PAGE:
Starting off as a potential-loaded Trading Places reboot, Get Hard veers dramatically off course and becomes a buddy movie in the mould of many other recent comedies. Despite some controversy-baiting gags at obvious targets, there are enough laughs here for most cinema-goers. Most critics, however, will hate it.
Millionaire hedge fund manager James King (Will Ferrell) has his perfect life shattered when he is found guilty of fraud. He is given thirty days to put his affairs in order even though he pleads he is innocent. His fiancée (Alison Brie) soon turns her back on him, although his father-in-law to be insists he will clear his name of all wrong-doing. In the meantime, a desperate James looks for someone to toughen him up just in case he can’t overturn the legal ruling. With a shortage of criminal acquaintances in his phone book – at least a shortage of those who have been to a maximum security prison – James asks for help from a man he has previously looked down on. Darnell has washed James’ car for many years now, and is initially outraged at the suggestion that he has served time purely because he is black. In a rash moment of his own, however, he lies and says he will help… for a fee. Making it up as he goes along, Darnell turns James’ luxury mansion into a prison, complete with “yard rules” and plenty of tough lessons. He also enlists his gang-member cousin, who really is tough, to help the bamboozled rich man “get hard”.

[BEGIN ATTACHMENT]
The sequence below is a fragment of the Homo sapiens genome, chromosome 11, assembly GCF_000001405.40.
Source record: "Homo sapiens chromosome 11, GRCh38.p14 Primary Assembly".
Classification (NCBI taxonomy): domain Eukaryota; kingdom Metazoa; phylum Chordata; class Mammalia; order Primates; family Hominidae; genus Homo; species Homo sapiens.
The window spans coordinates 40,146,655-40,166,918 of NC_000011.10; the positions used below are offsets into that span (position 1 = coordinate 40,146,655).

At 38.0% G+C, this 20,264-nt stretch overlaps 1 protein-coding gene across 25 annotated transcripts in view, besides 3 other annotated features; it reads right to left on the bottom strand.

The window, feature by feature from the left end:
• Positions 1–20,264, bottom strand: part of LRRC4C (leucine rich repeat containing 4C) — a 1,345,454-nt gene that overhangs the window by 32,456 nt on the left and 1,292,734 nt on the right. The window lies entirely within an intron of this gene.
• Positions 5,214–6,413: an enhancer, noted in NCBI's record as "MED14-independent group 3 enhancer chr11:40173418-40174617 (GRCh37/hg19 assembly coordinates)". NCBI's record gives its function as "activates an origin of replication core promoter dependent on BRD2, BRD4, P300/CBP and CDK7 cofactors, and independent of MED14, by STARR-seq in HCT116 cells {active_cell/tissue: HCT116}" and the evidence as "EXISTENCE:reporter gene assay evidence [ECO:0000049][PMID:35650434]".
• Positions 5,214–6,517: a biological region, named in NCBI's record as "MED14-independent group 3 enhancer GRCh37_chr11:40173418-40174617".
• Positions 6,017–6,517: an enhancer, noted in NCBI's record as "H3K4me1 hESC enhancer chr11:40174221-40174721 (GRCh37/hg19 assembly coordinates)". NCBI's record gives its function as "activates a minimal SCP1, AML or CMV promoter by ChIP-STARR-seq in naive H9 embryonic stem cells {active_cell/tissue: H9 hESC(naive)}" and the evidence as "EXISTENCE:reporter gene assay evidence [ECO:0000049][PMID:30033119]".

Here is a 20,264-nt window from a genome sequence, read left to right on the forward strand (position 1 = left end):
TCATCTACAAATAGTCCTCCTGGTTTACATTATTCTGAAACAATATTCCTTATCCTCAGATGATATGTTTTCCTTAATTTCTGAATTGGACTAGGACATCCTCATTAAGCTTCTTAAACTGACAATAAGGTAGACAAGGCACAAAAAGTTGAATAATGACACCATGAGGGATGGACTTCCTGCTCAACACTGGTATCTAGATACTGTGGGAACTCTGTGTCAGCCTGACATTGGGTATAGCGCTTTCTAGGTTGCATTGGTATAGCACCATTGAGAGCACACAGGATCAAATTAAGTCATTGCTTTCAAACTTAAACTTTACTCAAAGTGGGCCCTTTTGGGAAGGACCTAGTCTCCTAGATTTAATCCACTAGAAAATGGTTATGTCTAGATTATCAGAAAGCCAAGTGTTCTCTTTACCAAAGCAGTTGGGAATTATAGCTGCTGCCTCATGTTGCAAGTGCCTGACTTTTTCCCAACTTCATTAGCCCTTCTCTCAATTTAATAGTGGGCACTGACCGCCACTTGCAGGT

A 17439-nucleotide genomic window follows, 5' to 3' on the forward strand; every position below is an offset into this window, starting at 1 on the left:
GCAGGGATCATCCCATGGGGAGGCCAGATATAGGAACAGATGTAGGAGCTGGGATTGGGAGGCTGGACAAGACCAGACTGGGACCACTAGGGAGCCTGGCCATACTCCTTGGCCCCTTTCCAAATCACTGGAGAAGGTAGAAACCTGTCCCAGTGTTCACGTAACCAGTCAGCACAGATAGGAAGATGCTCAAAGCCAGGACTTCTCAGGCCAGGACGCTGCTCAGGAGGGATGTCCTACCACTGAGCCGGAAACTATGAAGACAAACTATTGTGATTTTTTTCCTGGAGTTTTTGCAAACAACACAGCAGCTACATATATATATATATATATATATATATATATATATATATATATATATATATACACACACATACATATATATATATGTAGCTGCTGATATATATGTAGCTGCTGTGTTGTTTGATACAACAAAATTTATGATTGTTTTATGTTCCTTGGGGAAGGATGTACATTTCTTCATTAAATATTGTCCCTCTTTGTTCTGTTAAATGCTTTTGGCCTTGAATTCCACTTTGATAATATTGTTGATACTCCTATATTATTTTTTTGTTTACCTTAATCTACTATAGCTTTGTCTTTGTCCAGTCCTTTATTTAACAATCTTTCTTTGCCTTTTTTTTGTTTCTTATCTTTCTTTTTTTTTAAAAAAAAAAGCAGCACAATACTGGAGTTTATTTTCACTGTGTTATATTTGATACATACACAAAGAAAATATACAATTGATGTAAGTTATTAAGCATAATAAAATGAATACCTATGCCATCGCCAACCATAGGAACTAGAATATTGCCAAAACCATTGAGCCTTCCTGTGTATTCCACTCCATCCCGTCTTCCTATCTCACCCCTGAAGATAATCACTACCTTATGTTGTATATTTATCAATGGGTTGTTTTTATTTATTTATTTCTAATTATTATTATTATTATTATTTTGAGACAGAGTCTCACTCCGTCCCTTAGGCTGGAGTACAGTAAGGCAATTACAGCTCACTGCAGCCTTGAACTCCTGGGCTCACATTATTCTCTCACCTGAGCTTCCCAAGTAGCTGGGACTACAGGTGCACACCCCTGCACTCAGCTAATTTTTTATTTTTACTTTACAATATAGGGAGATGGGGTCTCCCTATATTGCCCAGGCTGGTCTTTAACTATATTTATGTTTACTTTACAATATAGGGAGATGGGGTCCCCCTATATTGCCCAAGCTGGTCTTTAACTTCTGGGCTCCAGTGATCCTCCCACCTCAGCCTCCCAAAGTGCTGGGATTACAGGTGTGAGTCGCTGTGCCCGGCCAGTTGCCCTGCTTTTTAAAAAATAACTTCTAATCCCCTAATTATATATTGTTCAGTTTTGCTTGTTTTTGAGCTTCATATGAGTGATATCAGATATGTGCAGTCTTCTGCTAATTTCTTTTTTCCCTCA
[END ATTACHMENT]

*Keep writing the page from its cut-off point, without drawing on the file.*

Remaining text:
Playing on stereotypes that the filmmaker is convinced are rife amongst the audience, Get Hard is a love it or loathe it affair. At least in terms of concept that is. Can you get on-board with its digs at white guilt, black gang culture and prison depravity? It also takes pot shots at the gay dating scene and the rich/poor divide in America.
It does so lacking any subtlety, and anyone who thinks they might dislike it, will dislike it.
Kevin Hart, plays the straight man and its a role he is actually good at. His overly whiny persona is usually turned up to unbearable levels in his previous films, including the unfunny but popular Ride Along, but he does a smart job here in allowing Ferrell to play in the margins. In return Darnell is a likeable character that we can relate with.
Ferrell is on full “Man-child” mode; a rich white man who is basically Buddy the Elf in a suit. It’s hard to dislike him, but the sense of humour he portrays does fluctuate in quality at random moments. This is where the film becomes more of a three-star affair. Some jokes are clever and well-structured; others just crass and offensive. There is little in the way of moderation, either in terms of the subject matter or in terms of quality-control of the script.
One area the film does fail in, is in the depiction of female characters. Alison Brie is reduced to a shrill side-act who spends most of her time on screen in her underwear. There is no-one to counter-act this, with Darnell’s wife given even less screen time and a hasty love-interest tacked onto the end of the film to give James some semblance of closure.
I feel like I laughed more than I should have, and for that there is a part of me that accepts the any flaws of this film. For all the problems it has, it does at least try hard.